Jay Delanay, the son of a wealthy American film producer showing a film at the Cannes Film Festival, suffers from psychotic disturbances. From his hotel room he spots through his binoculars... See full summary »
Jean (Trintignant), a psychopath, casually witnesses a young woman's suicide. In his sick mind, he begins to be convinced he murdered her and starts sending letters to newspapers with ... See full summary »
Mario, a young philanderer, receives 13 antique chairs in a bad state by inheritance and decides to sell off them to get some money. Afterwards he gets to know that one of them contains ... See full summary »
This dreary Cold War adventure with tongue-in-cheek results in a misfire, despite interesting credentials: novel author James Hadley Chase (I hadn't quite realized just how many of his work has been adapted for the screen, particularly from the 50s through the 70s, albeit mostly French-made programmers such as this one), screenwriter Marc Behm (The Beatles' HELP! ), director Gessner (THE LITTLE GIRL WHO LIVES DOWN THE LANE ), composer Francois de Roubaix (LE SAMOURAI , DAUGHTERS OF DARKNESS ), cast (a couple of lovely Godard alumni Mireille Darc and Giorgia Moll, Bunuel regular Claudio Brook here making an unsuitable leading man and, of course, Edward G. Robinson who's wasted). While occasionally sexy and featuring colorful locations, it's neither very thrilling nor very funny though being, mercifully, short enough to be palatable.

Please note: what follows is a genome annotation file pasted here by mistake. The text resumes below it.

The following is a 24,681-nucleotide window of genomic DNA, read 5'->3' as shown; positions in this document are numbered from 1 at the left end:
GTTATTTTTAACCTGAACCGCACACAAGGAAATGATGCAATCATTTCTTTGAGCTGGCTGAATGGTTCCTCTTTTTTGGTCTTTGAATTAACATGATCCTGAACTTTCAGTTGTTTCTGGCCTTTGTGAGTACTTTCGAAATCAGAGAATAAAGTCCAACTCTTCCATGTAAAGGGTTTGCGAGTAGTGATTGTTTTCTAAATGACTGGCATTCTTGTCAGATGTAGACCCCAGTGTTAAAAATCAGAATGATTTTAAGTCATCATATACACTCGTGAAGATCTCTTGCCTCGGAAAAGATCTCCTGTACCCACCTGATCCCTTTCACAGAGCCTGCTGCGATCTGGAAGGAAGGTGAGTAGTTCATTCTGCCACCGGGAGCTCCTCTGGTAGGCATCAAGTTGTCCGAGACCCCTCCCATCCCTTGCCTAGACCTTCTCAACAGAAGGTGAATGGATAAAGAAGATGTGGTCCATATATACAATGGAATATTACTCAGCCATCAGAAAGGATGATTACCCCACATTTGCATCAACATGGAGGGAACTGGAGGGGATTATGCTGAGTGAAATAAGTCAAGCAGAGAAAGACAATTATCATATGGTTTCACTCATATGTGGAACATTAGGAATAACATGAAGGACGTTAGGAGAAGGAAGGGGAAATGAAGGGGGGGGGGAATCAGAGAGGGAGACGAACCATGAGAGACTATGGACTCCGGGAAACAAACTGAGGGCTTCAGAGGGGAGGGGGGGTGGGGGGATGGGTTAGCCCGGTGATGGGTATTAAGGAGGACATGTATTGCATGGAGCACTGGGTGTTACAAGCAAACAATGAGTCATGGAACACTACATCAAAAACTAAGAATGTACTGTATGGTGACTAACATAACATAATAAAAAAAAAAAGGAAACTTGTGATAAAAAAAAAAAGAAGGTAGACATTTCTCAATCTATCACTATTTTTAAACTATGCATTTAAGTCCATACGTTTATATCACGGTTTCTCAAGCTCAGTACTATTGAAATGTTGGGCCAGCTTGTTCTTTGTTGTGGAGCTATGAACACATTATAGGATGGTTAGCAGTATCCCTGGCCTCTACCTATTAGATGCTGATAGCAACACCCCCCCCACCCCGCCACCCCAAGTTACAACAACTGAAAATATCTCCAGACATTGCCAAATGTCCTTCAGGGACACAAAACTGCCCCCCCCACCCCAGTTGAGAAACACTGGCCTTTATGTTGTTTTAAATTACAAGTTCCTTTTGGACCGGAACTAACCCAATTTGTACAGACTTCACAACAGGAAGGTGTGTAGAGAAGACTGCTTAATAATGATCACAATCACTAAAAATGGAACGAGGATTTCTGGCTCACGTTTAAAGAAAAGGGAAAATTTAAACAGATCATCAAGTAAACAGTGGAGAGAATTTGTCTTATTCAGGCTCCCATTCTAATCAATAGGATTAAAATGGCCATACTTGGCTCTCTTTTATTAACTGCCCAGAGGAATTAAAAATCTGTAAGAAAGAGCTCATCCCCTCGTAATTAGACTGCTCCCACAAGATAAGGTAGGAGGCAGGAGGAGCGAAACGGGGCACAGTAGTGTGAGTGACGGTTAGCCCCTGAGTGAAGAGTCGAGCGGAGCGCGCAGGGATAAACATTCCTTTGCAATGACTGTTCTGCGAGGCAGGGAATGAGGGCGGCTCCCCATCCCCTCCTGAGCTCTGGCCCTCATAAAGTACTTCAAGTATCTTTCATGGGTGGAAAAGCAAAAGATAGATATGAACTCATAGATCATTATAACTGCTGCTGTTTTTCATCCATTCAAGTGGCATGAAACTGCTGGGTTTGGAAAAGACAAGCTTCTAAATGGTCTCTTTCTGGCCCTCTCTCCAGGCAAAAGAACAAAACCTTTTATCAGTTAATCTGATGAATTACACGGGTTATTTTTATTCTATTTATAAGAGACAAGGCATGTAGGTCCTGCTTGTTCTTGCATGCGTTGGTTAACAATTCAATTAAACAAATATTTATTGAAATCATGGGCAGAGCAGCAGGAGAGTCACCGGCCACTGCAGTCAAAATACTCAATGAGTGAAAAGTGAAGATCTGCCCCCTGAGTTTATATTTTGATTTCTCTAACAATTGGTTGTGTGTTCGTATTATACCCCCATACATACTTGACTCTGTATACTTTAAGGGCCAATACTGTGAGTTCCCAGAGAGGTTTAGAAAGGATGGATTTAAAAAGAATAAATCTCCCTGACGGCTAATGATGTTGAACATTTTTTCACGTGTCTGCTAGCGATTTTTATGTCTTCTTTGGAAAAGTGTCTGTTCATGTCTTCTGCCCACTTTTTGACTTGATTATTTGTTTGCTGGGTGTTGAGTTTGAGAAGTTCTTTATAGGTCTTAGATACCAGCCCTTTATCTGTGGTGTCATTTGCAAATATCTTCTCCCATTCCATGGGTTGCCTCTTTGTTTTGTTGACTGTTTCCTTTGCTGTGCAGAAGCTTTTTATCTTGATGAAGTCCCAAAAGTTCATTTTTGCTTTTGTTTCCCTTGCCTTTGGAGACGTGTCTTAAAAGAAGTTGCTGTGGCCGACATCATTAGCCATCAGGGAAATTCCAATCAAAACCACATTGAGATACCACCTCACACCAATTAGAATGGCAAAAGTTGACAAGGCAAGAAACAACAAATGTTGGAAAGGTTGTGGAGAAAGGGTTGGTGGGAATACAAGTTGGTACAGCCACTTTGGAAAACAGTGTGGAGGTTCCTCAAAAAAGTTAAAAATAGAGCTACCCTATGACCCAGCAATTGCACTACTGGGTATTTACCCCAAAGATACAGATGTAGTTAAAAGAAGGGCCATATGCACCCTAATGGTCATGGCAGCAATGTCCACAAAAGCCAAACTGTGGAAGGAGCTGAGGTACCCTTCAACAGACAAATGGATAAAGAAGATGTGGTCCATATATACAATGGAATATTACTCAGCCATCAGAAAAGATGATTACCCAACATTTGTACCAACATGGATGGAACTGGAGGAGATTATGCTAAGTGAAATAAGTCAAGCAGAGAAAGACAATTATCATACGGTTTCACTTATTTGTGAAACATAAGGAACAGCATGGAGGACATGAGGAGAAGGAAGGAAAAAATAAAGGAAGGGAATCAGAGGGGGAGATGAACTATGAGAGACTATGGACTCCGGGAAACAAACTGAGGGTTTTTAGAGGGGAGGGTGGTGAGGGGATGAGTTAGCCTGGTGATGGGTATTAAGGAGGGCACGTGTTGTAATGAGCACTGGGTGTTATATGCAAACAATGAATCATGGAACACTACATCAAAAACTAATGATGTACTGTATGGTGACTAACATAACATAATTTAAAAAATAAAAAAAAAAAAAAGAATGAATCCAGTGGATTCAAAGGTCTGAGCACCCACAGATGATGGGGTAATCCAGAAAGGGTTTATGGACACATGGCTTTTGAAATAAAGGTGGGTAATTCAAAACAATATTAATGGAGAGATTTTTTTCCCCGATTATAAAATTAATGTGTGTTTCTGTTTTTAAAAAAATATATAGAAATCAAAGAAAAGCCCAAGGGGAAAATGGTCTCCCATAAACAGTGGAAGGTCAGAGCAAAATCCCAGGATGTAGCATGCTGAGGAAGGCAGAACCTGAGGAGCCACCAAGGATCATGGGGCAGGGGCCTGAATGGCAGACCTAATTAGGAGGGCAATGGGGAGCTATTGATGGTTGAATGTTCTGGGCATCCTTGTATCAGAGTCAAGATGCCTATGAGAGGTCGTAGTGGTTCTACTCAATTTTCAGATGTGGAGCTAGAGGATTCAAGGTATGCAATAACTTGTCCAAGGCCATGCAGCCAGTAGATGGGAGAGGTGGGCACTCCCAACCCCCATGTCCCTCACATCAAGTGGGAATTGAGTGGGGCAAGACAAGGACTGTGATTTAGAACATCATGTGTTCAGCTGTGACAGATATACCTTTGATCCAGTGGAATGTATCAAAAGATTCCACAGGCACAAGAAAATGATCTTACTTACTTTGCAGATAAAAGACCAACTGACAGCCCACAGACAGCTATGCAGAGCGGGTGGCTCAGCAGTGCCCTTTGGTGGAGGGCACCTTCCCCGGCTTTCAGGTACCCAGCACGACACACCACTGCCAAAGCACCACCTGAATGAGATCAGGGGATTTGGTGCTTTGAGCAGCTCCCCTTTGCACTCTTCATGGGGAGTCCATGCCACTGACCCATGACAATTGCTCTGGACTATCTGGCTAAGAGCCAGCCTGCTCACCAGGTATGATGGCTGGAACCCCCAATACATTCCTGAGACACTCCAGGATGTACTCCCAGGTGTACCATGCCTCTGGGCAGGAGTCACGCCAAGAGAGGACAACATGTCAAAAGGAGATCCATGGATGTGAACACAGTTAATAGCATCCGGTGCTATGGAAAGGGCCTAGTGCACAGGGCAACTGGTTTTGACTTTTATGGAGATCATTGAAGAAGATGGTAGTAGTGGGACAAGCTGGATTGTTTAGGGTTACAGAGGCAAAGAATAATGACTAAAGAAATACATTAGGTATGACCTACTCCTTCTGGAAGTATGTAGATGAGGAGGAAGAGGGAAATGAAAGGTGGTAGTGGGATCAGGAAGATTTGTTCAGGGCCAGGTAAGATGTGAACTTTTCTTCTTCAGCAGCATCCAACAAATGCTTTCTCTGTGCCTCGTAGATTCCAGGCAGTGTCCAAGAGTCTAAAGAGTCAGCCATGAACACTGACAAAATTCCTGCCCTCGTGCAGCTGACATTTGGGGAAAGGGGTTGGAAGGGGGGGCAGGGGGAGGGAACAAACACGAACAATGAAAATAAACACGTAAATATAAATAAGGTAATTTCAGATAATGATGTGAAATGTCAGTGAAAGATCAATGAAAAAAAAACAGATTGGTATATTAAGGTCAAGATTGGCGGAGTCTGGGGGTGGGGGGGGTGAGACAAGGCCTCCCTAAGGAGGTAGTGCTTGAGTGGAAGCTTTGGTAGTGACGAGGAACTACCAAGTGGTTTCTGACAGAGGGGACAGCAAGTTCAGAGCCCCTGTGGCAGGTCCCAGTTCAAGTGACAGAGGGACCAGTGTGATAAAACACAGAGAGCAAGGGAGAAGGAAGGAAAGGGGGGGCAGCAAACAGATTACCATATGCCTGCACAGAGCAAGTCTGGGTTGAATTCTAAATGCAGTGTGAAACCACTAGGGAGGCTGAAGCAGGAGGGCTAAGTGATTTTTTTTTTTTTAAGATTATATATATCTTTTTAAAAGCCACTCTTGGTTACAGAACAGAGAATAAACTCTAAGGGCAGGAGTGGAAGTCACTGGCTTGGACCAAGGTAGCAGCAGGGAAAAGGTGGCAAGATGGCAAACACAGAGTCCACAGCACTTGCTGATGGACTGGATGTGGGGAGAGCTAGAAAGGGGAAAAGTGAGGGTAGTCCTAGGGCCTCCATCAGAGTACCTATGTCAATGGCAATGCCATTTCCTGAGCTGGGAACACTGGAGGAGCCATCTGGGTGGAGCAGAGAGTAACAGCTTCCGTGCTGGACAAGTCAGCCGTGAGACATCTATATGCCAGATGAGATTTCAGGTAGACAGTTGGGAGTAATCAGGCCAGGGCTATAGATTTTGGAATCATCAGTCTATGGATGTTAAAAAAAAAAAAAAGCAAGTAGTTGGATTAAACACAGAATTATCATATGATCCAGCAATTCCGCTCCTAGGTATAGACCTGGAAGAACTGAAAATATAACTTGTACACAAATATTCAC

The only other film of Gessner's that I've watched is the similarly international though superior 12+1 (1969) based on the same source material as Mel Brooks' THE TWELVE CHAIRS (1970) and for which an equally eclectic cast had been assembled, including Sharon Tate (in her last role) and Orson Welles.
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